Rabbi Avraham Twerski once wrote that the Parker pen he received at his bar mitzvah accompanied him until he graduated from medical school, but he had no idea where he got the pen he was using at that moment. It was just another cheap pen he had used that day and he had probably picked it up and put it in his pocket without thinking after signing a credit slip at some store. It had no intrinsic value whatsoever.

How important is all of this for the future of humanity? I don’t really know, but it’s something to think about!


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Yaffa Ganz is the award-winning author of over forty titles for Jewish kids, three books on contemporary Jewish living, and “Wheat, Wine & Honey – Poetry by Yaffa Ganz” (available on Amazon).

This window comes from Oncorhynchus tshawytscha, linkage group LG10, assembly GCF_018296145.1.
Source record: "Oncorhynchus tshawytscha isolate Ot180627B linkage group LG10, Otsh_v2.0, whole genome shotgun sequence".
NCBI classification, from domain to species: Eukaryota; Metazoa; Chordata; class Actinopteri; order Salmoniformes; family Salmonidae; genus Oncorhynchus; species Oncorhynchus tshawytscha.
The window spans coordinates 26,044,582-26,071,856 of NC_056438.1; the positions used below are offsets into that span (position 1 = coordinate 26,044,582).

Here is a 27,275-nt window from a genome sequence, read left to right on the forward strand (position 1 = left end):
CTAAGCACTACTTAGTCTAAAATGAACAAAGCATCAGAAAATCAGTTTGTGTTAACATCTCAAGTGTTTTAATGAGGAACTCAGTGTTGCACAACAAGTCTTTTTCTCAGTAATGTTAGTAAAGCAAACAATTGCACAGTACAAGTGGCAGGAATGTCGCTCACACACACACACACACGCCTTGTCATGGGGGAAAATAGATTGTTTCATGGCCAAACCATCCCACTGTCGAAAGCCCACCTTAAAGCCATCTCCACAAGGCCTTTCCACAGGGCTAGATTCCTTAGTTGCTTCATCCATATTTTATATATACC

1. We are "the people of the book" in so many ways. The Jews have been a continuously literate people throughout most of civilized history. When most of our neighbors were largely illiterate, relying on priests or scribes to read for them, you already needed to read to be a practicing Jew. Religious or secular, novels or books of science, I can still remember the milestones of life by the books that I was reading when they transpired. The novel I was reading as a teenager when my aunt came to visit one year. Or the book of letters, written by relatives in Poland who perished in the Holocaust, that I shared with my own children. As Jews, books are woven into the fabric of our lives.